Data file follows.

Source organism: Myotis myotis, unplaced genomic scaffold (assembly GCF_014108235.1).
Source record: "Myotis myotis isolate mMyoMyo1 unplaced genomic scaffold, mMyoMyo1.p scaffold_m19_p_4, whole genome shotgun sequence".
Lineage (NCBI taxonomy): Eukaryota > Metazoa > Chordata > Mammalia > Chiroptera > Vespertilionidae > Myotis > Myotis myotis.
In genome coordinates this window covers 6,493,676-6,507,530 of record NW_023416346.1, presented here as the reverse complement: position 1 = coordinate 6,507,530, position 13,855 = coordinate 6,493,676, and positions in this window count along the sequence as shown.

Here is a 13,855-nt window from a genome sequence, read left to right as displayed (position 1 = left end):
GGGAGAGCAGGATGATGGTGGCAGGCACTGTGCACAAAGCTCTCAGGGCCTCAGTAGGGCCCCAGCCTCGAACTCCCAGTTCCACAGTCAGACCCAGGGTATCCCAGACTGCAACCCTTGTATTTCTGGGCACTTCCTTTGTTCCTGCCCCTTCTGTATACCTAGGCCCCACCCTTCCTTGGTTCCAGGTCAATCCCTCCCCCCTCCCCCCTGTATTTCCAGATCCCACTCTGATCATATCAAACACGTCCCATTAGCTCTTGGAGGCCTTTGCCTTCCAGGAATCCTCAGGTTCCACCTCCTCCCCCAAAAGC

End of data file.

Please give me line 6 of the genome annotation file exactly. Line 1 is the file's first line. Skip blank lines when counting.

GGGAGAGCAGGATGATGGTGGCAGGCACTGTGCACAAAGCTCTCAGGGCCTCAGTAGGGCCCCAGCCTCGAACTCCCAGTTCCACAGTCAGACCCAGGGTATCCCAGACTGCAACCCTTGTATTTCTGGGCACTTCCTTTGTTCCTGCCCCTTCTGTATACCTAGGCCCCACCCTTCCTTGGTTCCAGGTCAATCCCTCCCCCCTCCCCCCTGTATTTCCAGATCCCACTCTGATCATATCAAACACGTCCCATTAGCTCTTGGAGGCCTTTGCCTTCCAGGAATCCTCAGGTTCCACCTCCTCCCCCAAAAGC